Welcome! I'm George Aliferis and this is my fintech marketing newsletter. You can subscribe by clicking on this handy little button:
I used to work with -not at- Goldman Sachs (GS). I was an employee Source ETFs, now Invesco, which was owned by GS and other investment banks. We had an incentive to work together and would join forces on business trips across Europe with GS staff. Visiting clients with their research team, in particular, was a great way to open doors and nurture relationships. The research analyst would talk about the economic outlook, answer questions. The benefit for our products was indirect but substantial.
The last trip was almost a decade ago, but recent news made me think about how that could work today. The news? The $100 million deal between Joe Rogan (JR) and Spotify. You may have heard of him for the first time when Elon Musk smoked a joint on his show. Goldman Sachs's content published under the 'Insights" 'umbrella is the closest thing to the Joe Rogan Experience in the financial world. The content is entirely different, but the frequency, volume and formula they apply are similar.
The comparison may sound a bit ludicrous, but a) it's amusing and b) consider this:
Goldman Sachs has published 1,076 videos on YouTube (vs over 2,000 for Rogan), with thousands of more pieces published across social media or Goldman's website.
The 150-year old firm repurposes its filmed interviews as audio, text articles or snippets across social media, just like Rogan.
The format of the content is similar. Just like Joe Rogan, Goldman Sachs publishes "vodcasts", filmed conversations that you can also just listen.
Joe Rogan can also move the markets. Following the "Elon Musk joint" episode Tesla's share price drop by 9%. Following the announcement of the deal with Spotify, the company's shares rose over by 12%.
Why did Rogan and Goldman get started?
Rogan started in 2003 as a way to promote his stand-up comedy career. After a few years, he was able to monetize it via sponsorship deals and merchandise. He observed that maintaining a consistent schedule early on was important in the show's growth, and gradually increased the frequency of the episodes.
Goldman's content series started after the 2008 crisis, at a time when it was under fire for its role in the crisis. It has now become more than that.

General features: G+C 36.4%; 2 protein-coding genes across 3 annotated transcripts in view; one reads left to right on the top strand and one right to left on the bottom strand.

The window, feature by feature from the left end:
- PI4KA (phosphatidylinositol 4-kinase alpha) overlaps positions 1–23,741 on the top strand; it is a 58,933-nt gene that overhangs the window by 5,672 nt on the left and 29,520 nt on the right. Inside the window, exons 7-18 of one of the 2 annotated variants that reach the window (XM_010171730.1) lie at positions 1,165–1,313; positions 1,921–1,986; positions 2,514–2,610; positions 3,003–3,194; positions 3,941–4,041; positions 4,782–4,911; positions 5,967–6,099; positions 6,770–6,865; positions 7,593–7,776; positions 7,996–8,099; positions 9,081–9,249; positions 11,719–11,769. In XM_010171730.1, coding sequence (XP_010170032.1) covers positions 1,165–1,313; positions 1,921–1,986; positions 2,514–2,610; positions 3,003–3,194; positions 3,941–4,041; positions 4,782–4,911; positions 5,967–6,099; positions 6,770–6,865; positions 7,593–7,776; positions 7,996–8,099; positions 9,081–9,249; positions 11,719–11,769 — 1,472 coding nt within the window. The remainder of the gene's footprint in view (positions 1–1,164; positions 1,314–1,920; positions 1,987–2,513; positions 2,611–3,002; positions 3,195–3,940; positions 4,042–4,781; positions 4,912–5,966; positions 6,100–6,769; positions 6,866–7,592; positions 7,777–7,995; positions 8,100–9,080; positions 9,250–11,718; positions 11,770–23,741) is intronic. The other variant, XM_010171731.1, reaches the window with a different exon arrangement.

For both, the initial content effort grew into something much bigger than initially intended.
Joe Rogan has become a content powerhouse, downloaded over 190 million times a month and worth nine figures. Even before the deal, it was securing him significant revenues and raising his profile in the entertainment world.
In a 2018 article, Goldman Sachs and the future of financial marketing, I examined their content strategy. The management believes in the ROI of its content in terms of creating awareness, showcasing its research clout, and improving client relationships:
Our favorability increases after people view our content rather than see a straight ad.
The journey brought them both further than what they had in mind when they started.
How do they develop content?
A straightforward formula
Both The Joe Rogan Experience and the main Goldman shows consist of:
“Interviews featuring a host in conversation with celebrities, executives and thought leaders to publish episodes”.
Replace celebrities with "Fintech executives", and you get the formula for our own: "The Fintech Files".
If you look into the details of the production, Joe Rogan's show is more sophisticated than Goldman's. All guests come to his studio. There are multiple cameras, allowing the editor to create a smooth edit between guests. On the other hand, when the CEO of GS interviews the CEO of BP, it looks like the rest of us.
It is more than podcasting.
The way the media have reported the deal is misleading. The BBC said, "Joe Rogan has signed an exclusive deal with Spotify, which will see his podcast, The Joe Rogan Experience, disappear from all other platforms".
The "podcast" is filmed and hosted on a YouTube channel with over 9 million subscribers.
Although the long-form version of the show will be exclusive, clips and images will continue to be distributed everywhere, including on a secondary YouTube channel.
Spotify is no longer just an audio platform; they have launched into video, just before the acquisition.
Similarly, at GS, some of the interviews are filmed but not all:
The interview transcripts can become articles. Videos are re-edited as social media snippets.
The classification of the shows depends on the guests, not on the medium. "Talks at GS" are interviews with guests outside the firm. "Exchanges" are for internal discussions with heads of research departments. The separation between thought leadership (internal research) and engaging conversations (external) is a playbook that enterprise fintech can use.
Applying the formula
We manage our series "The Fintech Files" in the same way. Here is an example based on my discussion with Hirander Misra, CEO of GMEX.